BAY SHORE STAKES | PURSE: $250,000 | 3-YEAR-OLDS | GRADE 3 | 7 FURLONGS
Added to the list of Triple Crown nominees at the late entry stage last month, Shivananda Racing's Trinniberg might have just run himself into Kentucky Derby consideration after dominating Saturday's Grade 3, $250,000 Bay Shore in front-running fashion at Aqueduct. Trainer Bisnath Parboo has mentioned the May 19 Preakness as a more probable alternative, but whichever way connections go, the speedy son of Teuflesberg is likely to make his two-turn debut in a leg of the Triple Crown.
"The performance was amazing," owner Shivananda Parbhoo said of the handy three-length score. "I knew he would go to the lead. He's the class of the race. (Jockey Willie Martinez) didn't even use him at all.
"The plans are the Preakness, but let me see how good he comes out. There's a 15 percent chance for the Kentucky Derby. I want to go long. I wanted to do that [and run him in Saturday's Grade 1 Wood Memorial], but I don't think he was ready. I wanted to go to the New Orleans race [the Grade 2 Louisiana Derby last Sunday], but I canceled 15 minutes before the race. Me and my pops [the trainer] are an amazing team.
"Every time he runs and you ask him, he wants to give more. You see this race, and it's unbelievable."
Trinniberg, who had been a useful sprinter at two, looked like a different animal in his reappearance in the Grade 3 Swale at Gulfstream Park on March 10. Taking blinkers off for that sophomore bow, he ran his rivals ragged en route to a six-length triumph, and followed up with another virtuoso wire job here.
The 6-5 favorite in the Bay Shore, Trinniberg soon established command from his rail post and got away with easy fractions of :23 2/5 and :47 2/5. How Do I Win and King and Crusader gave chase, but neither looked like overtaking the winner.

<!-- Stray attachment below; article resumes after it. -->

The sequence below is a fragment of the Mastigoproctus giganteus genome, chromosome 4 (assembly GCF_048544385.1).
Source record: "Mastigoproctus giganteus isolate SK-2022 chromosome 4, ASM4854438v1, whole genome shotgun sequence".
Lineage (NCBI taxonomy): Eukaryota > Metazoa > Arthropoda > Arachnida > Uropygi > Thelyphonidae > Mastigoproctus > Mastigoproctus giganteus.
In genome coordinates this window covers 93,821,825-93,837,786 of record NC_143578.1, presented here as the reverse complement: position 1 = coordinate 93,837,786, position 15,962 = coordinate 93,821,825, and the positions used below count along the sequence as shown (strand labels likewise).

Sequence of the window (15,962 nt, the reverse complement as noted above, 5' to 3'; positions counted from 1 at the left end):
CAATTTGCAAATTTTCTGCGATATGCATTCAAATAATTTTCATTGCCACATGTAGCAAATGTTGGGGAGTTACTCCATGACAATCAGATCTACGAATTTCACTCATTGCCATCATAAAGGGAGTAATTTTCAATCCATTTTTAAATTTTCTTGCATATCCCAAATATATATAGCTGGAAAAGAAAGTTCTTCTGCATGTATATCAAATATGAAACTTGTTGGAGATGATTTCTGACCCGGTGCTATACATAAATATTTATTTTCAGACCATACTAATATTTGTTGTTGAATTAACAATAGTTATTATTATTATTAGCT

Under supremely confident handling by Martinez, Trinniberg stretched clear at the top of the stretch and appeared to be in a common gallop as he reached six furlongs in 1:11 2/5. Hardened Wildcat, the 7-5 second choice, rallied well along the inside to claim best-of-the-rest, but was no match for Trinniberg.
"You should never be too confident going into a race," Martinez said. "It's horse racing -- anything can happen -- but I was overwhelmed with confidence. Once I cleared the chute I knew it was all over. I was just trying to be the passenger. He's the pilot."
After completing seven furlongs in 1:23 2/5 on the fast track, Trinniberg paid $4.70, $3 and $2.40. Hardened Wildcat was 5 1/2 lengths clear of How Do I Win. Maan edged King and Crusader for fourth, and Phil Dancer, Perfect Trippi and Copy My Swagger rounded out the order under the wire.
Jockey Junior Alvarado was pleased with Hardened Wildcat.
"I had a perfect trip for him," Alvarado said. "He was where he likes to be, settled back, very relaxed. When I picked it up, my horse really took off and finished really strong, but the speed's been holding. The horse who won the race won it pretty easy. I'm really impressed with my horse; he was the only one coming from behind. Today horses haven't been coming from behind. I thought there might be a little more speed, but my horse doesn't have speed and I didn't want to squeeze him the first part or else he wouldn't finish."
Trinniberg now boasts a 7-3-2-0 mark to go along with $341,300 in earnings, while racing exclusively in sprints. A debut winner at Calder last July by 5 3/4 lengths, Trinniberg was fifth, beaten 26 lengths, in the Grade 2 Saratoga Special in the slop in his next outing. He encountered the same track conditions in the Grade 1 Hopeful on Labor Day, but fared much better to be a stubborn second to Currency Swap at odds of 68-1 after leading most of the way. He occupied the same position after a similar run in the Grade 2 Nashua at Belmont Park, but went way too fast in the inaugural Breeders' Cup Juvenile Sprint at Churchill Downs. Pressured by eventual winner Secret Circle through an opening quarter of :20 4/5, Trinniberg made a steady retreat to finish seventh in the nine-horse field.
Trinniberg was bred in Kentucky by J M Stables and sold for $21,000 at the OBS April Sale of Two-Year-Olds in Training. He was produced by the stakes-placed Bella Dorato, a daughter of Goldminers Gold, and is now the first stakes winner produced in the past four generations of his family. This female line once yielded Cavalcade, who captured the 1934 Kentucky Derby.